“The Arab Spring will continue,” predicts Tarek Megerisi of the European Council on Foreign Relations

In the ten years since Tunisians toppled dictator Zine El Abidine Ben Ali in January 2011, the revolution’s high hopes have curdled into political chaos and economic failure.

On July 25th, Kais Saied, Tunisia’s democratically elected president, froze Parliament and fired the prime minister, vowing to attack corruption and return power to the people, the New York Times reports.

It was a power grab that an overwhelming majority of Tunisians greeted with joy and relief, though it has made it harder than ever to tell a hopeful story about the Arab Spring. Held up as proof that democracy could bloom in the Middle East, Tunisia now seems a final confirmation of the uprisings’ failed promise. Elsewhere, wars that followed the uprisings have devastated Syria, Libya and Yemen, and autocrats smothered protest in the Gulf.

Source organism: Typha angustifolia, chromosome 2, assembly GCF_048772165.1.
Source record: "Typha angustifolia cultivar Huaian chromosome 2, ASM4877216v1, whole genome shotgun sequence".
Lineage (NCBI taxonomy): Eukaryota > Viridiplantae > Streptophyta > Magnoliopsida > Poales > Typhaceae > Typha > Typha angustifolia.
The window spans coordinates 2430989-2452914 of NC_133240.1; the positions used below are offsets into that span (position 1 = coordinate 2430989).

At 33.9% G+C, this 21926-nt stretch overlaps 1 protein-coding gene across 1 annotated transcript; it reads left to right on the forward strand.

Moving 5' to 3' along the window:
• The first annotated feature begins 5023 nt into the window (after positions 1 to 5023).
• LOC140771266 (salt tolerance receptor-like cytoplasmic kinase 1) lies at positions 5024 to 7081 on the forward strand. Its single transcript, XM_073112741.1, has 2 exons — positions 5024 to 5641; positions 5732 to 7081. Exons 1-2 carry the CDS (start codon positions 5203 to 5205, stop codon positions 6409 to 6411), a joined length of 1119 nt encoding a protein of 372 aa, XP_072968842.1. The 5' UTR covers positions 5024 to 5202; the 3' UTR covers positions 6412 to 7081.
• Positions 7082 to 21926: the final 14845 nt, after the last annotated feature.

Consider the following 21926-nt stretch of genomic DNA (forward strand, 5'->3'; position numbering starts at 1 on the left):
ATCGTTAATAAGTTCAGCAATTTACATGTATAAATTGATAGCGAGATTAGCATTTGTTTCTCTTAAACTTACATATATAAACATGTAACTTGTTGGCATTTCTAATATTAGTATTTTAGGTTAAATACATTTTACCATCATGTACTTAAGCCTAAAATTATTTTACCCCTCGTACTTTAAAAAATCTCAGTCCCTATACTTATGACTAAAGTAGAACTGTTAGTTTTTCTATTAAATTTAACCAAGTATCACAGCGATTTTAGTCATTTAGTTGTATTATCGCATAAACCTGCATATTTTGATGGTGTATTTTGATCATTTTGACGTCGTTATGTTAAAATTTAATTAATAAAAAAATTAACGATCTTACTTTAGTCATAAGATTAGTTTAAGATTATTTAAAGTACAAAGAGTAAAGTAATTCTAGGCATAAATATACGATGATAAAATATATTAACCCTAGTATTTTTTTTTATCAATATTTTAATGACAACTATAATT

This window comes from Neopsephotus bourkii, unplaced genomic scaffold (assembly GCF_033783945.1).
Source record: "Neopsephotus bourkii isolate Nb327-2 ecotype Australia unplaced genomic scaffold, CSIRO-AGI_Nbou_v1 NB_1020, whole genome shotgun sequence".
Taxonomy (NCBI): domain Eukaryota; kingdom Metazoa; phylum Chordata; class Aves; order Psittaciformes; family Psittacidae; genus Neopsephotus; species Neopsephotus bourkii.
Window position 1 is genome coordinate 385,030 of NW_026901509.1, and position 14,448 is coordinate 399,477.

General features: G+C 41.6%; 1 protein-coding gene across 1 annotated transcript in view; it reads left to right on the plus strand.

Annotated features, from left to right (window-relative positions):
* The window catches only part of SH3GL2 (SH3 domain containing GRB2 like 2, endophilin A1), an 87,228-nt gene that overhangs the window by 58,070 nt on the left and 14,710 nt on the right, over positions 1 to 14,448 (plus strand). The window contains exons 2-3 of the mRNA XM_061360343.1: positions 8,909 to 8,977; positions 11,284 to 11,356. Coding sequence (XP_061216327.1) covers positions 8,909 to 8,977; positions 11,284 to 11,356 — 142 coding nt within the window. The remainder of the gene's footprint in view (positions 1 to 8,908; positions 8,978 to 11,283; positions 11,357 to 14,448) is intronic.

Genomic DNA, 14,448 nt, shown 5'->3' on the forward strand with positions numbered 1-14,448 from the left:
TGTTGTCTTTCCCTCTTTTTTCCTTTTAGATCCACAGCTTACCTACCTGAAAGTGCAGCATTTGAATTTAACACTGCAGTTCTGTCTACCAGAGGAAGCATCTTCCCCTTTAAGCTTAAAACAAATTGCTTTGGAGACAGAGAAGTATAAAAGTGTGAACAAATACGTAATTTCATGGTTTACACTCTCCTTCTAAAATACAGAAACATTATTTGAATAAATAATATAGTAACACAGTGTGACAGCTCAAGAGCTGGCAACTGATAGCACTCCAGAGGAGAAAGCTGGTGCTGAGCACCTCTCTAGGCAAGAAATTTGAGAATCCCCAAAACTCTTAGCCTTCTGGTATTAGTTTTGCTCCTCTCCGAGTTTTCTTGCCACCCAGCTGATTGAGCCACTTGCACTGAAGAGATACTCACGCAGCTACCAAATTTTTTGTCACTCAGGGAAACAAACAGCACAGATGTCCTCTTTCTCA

Tunisians recently flooded the streets again to demonstrate for Saied — and against democracy. “The Arab Spring will continue,” predicted Tarek Megerisi, a North Africa specialist at the European Council on Foreign Relations. “No matter how much you try to repress it or how much the environment around it changes, desperate people will still try to secure their rights.”

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